Last August I wrote about the buskers in Cornmarket, a pedestrianised road in the centre of Oxford. Recently, I've been hearing quite a bit from a saxophonist, a man who, perched on his amp box, gives it all he's got, eyes half shut, totally absorbed, body rocking as he produces some beautiful melodies. He alternates between a pitch in Cornmarket and one outside M&S just round the corner. Yesterday he was in a prime pitch, opposite Boots.
I needed to go in there to buy some stuff, but as I got the door I had to stop outside, mesmerised by a haunting rendition of Adele's Someone Like You. I stood in the chilly spring sunshine, letting the waves of music wash over me, soaking them up. As the final note died down I went in; the warmth of the shop hit me, emphasising the disconnection from outside.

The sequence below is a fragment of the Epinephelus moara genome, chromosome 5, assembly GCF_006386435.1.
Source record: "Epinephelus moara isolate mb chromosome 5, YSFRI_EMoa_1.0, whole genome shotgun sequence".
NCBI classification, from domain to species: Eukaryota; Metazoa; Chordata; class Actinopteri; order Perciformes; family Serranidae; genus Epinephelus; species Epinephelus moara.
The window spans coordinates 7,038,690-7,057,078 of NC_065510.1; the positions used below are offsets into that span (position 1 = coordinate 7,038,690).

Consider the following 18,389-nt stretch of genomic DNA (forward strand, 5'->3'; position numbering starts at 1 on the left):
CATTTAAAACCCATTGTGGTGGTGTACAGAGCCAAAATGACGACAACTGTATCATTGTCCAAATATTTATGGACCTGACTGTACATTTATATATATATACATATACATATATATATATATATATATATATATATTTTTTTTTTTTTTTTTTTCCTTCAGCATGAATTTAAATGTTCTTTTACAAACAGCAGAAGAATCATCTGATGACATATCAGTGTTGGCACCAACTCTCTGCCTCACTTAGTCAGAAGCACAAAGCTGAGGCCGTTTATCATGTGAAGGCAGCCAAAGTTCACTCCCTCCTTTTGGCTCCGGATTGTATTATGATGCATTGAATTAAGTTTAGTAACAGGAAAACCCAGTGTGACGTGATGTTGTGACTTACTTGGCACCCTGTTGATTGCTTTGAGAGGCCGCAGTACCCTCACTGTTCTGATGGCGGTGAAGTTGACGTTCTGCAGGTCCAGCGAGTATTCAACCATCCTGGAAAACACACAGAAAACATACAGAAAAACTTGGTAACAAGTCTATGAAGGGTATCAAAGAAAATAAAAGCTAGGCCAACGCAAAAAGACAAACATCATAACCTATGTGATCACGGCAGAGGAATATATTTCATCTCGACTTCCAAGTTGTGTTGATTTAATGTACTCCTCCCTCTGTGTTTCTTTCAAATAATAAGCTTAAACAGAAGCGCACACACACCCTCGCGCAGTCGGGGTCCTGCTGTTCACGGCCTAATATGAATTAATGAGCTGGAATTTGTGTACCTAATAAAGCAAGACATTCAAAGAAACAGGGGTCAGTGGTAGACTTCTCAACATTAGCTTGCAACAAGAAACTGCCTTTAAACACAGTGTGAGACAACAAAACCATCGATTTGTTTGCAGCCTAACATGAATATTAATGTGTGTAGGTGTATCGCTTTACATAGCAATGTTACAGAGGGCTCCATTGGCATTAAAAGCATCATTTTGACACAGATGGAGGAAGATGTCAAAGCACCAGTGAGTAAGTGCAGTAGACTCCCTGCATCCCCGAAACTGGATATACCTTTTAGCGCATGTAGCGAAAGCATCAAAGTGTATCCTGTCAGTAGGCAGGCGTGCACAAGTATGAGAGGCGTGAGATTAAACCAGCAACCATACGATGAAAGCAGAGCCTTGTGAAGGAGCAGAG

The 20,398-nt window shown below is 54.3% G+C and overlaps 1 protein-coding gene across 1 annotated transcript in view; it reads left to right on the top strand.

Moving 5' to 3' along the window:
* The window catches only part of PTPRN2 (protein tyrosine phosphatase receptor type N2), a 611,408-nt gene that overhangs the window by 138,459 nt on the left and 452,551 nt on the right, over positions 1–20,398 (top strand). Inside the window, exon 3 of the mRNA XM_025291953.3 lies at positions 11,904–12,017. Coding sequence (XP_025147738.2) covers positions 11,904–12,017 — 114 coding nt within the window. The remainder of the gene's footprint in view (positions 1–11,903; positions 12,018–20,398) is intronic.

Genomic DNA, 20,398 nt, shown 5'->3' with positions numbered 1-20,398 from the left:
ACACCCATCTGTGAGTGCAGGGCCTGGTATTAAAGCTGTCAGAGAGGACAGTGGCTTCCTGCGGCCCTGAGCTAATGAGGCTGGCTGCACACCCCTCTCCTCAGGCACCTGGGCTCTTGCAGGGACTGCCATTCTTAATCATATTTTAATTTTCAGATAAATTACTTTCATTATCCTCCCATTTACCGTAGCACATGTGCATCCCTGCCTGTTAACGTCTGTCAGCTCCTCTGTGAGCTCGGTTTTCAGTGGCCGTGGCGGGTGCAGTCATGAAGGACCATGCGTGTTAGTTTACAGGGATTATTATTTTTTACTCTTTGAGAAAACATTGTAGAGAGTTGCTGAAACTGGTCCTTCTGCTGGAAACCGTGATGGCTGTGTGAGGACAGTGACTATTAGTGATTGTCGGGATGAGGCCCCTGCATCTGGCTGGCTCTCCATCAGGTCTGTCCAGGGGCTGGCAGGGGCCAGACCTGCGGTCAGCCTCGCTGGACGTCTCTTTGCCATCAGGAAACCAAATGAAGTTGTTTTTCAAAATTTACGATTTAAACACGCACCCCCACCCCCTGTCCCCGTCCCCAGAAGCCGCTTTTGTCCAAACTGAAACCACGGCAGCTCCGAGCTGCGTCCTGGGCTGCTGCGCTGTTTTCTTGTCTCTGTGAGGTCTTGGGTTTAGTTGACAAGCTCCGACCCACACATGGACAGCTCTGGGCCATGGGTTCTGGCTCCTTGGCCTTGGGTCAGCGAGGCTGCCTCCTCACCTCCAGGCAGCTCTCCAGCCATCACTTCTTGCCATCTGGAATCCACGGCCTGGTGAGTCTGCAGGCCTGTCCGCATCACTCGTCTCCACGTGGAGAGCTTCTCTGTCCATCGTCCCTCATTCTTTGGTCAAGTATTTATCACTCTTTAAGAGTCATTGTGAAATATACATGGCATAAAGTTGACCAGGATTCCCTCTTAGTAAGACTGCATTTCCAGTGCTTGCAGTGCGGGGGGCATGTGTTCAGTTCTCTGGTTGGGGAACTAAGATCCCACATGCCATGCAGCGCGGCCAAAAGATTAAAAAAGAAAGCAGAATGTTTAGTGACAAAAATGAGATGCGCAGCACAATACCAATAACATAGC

I was looking at some special offers when, through an open door onto a side street I heard the beginnings of Leonard Cohen's Hallelujah. Like a siren call it lured me out - how could I have remained in the shop, looking at shampoo, when such fleeting loveliness was out there? So I stood on the corner, wave after plaintive wave sending shivers up my spine, quietly singing along. Hallelujah... so very appropriate for Eastertide!
When he'd finished I went over and told him how much I enjoy listening to him. A rare smile - that's what it's all about... then back to sorting out his belongings. The talc and shampoo, incidentally, are still in Boots, waiting to be bought; and Hallelujah is still singing within me.
This is a smoother version of what I heard - close, though not quite the same